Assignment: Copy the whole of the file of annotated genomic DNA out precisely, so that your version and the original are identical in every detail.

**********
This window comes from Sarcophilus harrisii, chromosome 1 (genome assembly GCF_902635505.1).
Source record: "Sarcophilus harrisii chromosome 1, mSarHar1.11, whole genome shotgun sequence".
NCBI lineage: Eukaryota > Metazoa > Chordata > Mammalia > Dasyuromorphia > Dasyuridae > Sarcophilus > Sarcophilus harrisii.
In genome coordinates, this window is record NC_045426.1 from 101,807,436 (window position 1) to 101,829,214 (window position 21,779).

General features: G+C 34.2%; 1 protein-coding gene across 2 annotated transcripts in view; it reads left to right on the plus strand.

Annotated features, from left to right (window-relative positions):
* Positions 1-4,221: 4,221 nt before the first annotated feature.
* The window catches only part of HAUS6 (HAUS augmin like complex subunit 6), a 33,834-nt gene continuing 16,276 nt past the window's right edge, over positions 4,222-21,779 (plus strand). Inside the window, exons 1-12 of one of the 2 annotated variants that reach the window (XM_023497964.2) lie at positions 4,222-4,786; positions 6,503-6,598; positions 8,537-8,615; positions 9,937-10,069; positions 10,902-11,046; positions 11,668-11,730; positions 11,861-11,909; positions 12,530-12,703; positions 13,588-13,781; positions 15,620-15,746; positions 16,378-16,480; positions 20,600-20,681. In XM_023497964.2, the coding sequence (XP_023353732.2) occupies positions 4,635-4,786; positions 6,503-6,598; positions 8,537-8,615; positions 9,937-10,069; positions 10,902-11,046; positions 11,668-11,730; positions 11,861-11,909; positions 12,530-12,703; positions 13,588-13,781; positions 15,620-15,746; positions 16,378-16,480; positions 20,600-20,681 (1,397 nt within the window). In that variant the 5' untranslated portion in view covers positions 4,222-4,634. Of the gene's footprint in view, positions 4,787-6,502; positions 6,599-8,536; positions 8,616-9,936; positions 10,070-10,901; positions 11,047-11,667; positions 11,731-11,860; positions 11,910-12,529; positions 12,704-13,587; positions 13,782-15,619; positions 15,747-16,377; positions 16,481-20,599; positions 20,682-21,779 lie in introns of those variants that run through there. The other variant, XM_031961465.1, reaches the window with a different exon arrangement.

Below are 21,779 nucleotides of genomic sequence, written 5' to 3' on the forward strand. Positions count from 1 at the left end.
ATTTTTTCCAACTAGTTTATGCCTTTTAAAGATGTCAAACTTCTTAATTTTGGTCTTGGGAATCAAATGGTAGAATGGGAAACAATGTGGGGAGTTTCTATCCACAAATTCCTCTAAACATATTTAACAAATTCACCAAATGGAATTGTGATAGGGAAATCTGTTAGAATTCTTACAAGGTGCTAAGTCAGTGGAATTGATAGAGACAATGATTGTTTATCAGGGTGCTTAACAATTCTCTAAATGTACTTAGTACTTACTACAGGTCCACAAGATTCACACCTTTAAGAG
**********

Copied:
This window comes from Sarcophilus harrisii, chromosome 1 (genome assembly GCF_902635505.1).
Source record: "Sarcophilus harrisii chromosome 1, mSarHar1.11, whole genome shotgun sequence".
NCBI lineage: Eukaryota > Metazoa > Chordata > Mammalia > Dasyuromorphia > Dasyuridae > Sarcophilus > Sarcophilus harrisii.
In genome coordinates, this window is record NC_045426.1 from 101,807,436 (window position 1) to 101,829,214 (window position 21,779).

General features: G+C 34.2%; 1 protein-coding gene across 2 annotated transcripts in view; it reads left to right on the plus strand.

Annotated features, from left to right (window-relative positions):
* Positions 1-4,221: 4,221 nt before the first annotated feature.
* The window catches only part of HAUS6 (HAUS augmin like complex subunit 6), a 33,834-nt gene continuing 16,276 nt past the window's right edge, over positions 4,222-21,779 (plus strand). Inside the window, exons 1-12 of one of the 2 annotated variants that reach the window (XM_023497964.2) lie at positions 4,222-4,786; positions 6,503-6,598; positions 8,537-8,615; positions 9,937-10,069; positions 10,902-11,046; positions 11,668-11,730; positions 11,861-11,909; positions 12,530-12,703; positions 13,588-13,781; positions 15,620-15,746; positions 16,378-16,480; positions 20,600-20,681. In XM_023497964.2, the coding sequence (XP_023353732.2) occupies positions 4,635-4,786; positions 6,503-6,598; positions 8,537-8,615; positions 9,937-10,069; positions 10,902-11,046; positions 11,668-11,730; positions 11,861-11,909; positions 12,530-12,703; positions 13,588-13,781; positions 15,620-15,746; positions 16,378-16,480; positions 20,600-20,681 (1,397 nt within the window). In that variant the 5' untranslated portion in view covers positions 4,222-4,634. Of the gene's footprint in view, positions 4,787-6,502; positions 6,599-8,536; positions 8,616-9,936; positions 10,070-10,901; positions 11,047-11,667; positions 11,731-11,860; positions 11,910-12,529; positions 12,704-13,587; positions 13,782-15,619; positions 15,747-16,377; positions 16,481-20,599; positions 20,682-21,779 lie in introns of those variants that run through there. The other variant, XM_031961465.1, reaches the window with a different exon arrangement.

Below are 21,779 nucleotides of genomic sequence, written 5' to 3' on the forward strand. Positions count from 1 at the left end.
ATTTTTTCCAACTAGTTTATGCCTTTTAAAGATGTCAAACTTCTTAATTTTGGTCTTGGGAATCAAATGGTAGAATGGGAAACAATGTGGGGAGTTTCTATCCACAAATTCCTCTAAACATATTTAACAAATTCACCAAATGGAATTGTGATAGGGAAATCTGTTAGAATTCTTACAAGGTGCTAAGTCAGTGGAATTGATAGAGACAATGATTGTTTATCAGGGTGCTTAACAATTCTCTAAATGTACTTAGTACTTACTACAGGTCCACAAGATTCACACCTTTAAGAG